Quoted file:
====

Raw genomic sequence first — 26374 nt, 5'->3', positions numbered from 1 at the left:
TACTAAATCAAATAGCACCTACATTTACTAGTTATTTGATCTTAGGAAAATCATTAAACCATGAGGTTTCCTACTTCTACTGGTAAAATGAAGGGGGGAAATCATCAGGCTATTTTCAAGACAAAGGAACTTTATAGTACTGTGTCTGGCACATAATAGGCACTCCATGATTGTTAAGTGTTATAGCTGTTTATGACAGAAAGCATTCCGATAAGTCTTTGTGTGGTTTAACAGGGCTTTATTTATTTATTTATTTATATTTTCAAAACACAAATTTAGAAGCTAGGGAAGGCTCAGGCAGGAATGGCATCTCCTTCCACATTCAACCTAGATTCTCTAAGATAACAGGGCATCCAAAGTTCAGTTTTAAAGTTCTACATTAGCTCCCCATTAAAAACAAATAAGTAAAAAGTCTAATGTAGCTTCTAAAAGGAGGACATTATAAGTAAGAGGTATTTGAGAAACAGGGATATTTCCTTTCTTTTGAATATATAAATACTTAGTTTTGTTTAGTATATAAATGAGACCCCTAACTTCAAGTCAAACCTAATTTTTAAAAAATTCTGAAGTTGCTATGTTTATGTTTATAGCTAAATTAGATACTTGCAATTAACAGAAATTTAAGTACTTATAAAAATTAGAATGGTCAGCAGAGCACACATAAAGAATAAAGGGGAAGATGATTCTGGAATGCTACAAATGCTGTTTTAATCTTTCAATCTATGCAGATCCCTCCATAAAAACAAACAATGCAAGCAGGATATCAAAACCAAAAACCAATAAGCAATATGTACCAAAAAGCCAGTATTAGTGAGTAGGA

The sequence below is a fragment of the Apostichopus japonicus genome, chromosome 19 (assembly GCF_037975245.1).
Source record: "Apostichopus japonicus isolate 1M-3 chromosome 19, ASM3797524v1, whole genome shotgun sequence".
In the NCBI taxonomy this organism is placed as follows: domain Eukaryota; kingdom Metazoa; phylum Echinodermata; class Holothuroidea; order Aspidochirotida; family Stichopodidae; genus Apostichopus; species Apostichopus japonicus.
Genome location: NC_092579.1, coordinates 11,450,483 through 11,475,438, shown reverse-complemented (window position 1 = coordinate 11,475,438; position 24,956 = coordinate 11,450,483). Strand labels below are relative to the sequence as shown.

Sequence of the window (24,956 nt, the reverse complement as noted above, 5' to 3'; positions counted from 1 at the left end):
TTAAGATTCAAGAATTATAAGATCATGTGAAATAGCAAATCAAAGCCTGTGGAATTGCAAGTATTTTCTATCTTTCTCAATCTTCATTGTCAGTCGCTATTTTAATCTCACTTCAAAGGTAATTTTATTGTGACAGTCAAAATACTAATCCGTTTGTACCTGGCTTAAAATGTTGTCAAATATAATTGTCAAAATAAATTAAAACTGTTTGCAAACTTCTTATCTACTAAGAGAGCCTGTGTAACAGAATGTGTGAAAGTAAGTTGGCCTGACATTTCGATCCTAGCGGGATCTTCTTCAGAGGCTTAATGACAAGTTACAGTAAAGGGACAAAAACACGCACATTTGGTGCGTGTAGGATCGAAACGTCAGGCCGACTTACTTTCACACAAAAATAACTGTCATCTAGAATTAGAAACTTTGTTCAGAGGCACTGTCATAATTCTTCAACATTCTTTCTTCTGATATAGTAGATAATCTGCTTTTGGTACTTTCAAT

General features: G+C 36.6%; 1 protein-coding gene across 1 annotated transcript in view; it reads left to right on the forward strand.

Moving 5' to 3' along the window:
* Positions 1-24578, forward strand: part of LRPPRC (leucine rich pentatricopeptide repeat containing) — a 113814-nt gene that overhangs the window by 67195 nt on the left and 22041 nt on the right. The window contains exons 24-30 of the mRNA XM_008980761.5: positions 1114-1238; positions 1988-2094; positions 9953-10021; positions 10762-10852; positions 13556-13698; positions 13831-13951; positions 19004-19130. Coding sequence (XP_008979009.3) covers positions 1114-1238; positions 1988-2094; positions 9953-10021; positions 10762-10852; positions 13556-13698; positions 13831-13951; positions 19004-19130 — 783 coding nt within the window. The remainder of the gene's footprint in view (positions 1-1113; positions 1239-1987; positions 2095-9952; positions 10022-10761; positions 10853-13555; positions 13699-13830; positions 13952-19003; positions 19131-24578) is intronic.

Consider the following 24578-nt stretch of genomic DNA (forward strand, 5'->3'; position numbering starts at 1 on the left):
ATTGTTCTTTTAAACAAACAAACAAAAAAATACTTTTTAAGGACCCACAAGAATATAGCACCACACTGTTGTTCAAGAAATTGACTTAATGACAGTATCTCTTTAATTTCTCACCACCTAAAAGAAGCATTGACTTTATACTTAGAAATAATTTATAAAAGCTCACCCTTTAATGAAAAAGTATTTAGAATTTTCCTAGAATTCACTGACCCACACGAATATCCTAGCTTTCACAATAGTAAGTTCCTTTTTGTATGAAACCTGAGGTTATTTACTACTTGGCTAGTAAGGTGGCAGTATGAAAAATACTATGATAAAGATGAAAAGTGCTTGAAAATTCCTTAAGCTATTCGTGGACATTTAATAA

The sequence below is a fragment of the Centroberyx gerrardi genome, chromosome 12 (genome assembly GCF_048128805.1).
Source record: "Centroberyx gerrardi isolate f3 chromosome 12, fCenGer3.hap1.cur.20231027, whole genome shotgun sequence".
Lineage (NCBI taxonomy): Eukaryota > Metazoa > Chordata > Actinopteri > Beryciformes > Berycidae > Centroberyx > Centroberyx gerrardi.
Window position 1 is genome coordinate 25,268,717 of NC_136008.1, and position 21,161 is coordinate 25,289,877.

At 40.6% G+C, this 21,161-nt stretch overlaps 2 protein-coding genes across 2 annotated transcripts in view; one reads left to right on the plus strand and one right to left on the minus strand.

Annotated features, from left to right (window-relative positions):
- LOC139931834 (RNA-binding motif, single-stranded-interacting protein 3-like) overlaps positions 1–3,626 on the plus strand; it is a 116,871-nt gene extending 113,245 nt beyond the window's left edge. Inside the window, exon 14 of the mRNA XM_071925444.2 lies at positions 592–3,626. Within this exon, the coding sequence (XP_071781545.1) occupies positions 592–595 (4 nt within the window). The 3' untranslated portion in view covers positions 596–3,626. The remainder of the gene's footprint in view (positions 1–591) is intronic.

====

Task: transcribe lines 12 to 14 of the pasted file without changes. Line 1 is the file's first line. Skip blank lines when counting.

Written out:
Consider the following 24578-nt stretch of genomic DNA (forward strand, 5'->3'; position numbering starts at 1 on the left):
ATTGTTCTTTTAAACAAACAAACAAAAAAATACTTTTTAAGGACCCACAAGAATATAGCACCACACTGTTGTTCAAGAAATTGACTTAATGACAGTATCTCTTTAATTTCTCACCACCTAAAAGAAGCATTGACTTTATACTTAGAAATAATTTATAAAAGCTCACCCTTTAATGAAAAAGTATTTAGAATTTTCCTAGAATTCACTGACCCACACGAATATCCTAGCTTTCACAATAGTAAGTTCCTTTTTGTATGAAACCTGAGGTTATTTACTACTTGGCTAGTAAGGTGGCAGTATGAAAAATACTATGATAAAGATGAAAAGTGCTTGAAAATTCCTTAAGCTATTCGTGGACATTTAATAA

The sequence below is a fragment of the Centroberyx gerrardi genome, chromosome 12 (genome assembly GCF_048128805.1).